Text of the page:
DIRIGO STORIES: Chebeague Island family reflects on unique adoption 20 years later

Beverly Johnson (left) chats with her daughter, Vika (right). Johnson and her husband originally adopted Vika's younger siblings in 1997 from Russia. When they discovered the children had an older sister, they went back for Vika a year later (WGME).

CHEBEAGUE ISLAND (WGME) – Life on an island has proven to be an adventure for a family that formed half a world away.

Beverly Johnson has lived on Chebeague Island most of her life, and has quite the resume: lobsterman, master plumber, and Olympic Torch Bearer in the 1980 Lake Placid Olympics.

“I had always wanted to be in the Olympics at some point,” Johnson said.

She watched the “Miracle on Ice” in person.

“It's one of the most exciting moments of my life.”

Or so she thought. Little did Johnson know, nearly 20 years after that game between the underdog United States hockey team and the Soviet Union, she’d adopt three children from Russia.

“I think back now, and I think, ‘What if we hadn't done that? How boring our lives would be?’”

For all the adventures she has taken, Johnson’s greatest accomplishment is her family. Her daughter, Vika, is now the Chebeague Island Town Clerk.

“I got adopted to an island off the coast to a fisherman and a master plumber, who happens to be a woman,” Johnson said. “I think it's very unique and very different, but I'm very grateful for it.”

She’s grateful because Johnson was almost left behind. Originally, the Johnsons only adopted Vika’s younger brother, Denis, and sister, Dasha, in 1996. They didn't know Vika existed.

“One night I was putting them to bed, and Denis said, ‘Can we find my sister, Vika?’ Then he started to cry,” Beverly Johnson recalled during an interview with CBS 13 in 1997, at the time of Vika’s adoption.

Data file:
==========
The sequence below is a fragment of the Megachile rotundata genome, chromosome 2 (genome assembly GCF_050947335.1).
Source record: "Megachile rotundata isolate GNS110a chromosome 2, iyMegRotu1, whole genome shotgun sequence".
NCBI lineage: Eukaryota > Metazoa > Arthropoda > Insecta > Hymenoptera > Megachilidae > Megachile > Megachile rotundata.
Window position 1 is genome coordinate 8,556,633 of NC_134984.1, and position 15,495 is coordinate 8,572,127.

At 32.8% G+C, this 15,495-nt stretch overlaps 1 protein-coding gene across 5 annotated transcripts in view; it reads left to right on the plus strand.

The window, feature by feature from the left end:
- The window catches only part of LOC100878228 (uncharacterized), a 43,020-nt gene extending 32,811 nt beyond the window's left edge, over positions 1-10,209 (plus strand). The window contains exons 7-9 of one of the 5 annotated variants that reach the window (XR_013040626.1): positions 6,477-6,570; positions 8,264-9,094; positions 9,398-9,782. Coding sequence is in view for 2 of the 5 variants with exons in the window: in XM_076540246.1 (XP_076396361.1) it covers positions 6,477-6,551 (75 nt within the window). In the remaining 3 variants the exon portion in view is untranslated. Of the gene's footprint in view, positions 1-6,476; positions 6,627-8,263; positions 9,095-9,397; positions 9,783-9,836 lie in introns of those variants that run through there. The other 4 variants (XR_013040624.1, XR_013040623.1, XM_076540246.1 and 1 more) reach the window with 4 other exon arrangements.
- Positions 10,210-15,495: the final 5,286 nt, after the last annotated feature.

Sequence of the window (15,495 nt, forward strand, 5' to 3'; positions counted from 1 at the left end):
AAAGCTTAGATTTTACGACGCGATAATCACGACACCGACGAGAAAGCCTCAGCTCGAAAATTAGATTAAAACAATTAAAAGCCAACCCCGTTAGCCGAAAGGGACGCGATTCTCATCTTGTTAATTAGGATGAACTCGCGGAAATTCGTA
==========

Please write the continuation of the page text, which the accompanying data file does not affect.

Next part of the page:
They tracked down Vika to an orphanage and adopted her in 1997.

“It’s kind of surreal,” Vika said. “It doesn't feel like it was me, or it was my life.”

In Russia, Vika found herself acting as a parent to her younger siblings when she was only 9-years-old. Both their parents suffered from substance abuse.

“There would be two or three nights in a row where it'd be the three of us,” said Vika. “It was up to me to do what a parent-figure had to do.”

Social workers separated Vika from her brother and sister. She found they got adopted, and was crushed.

“I remember for many, many weeks after that just lying in bed and crying because I was so sad. Then, it was about six months later, the same person came to the orphanage and said the same people who adopted them, want to take you.”

20 years since the adoption, Vika and Dasha still live on the island. Their brother, Dennis, lives down south.

“It was a remarkable time,” Beverly Johnson said. “It was a good move, I was really happy we did it.”

So is Vika, who know has a daughter of her own, and is getting married this summer.

“I don't feel there's been a void in my life even though for the first 12 years I had nothing.”

It’s a life now full of family and island adventures. When asked what adventure the family will take next?

“I don’t know yet. We’ll see!” said Johnson.

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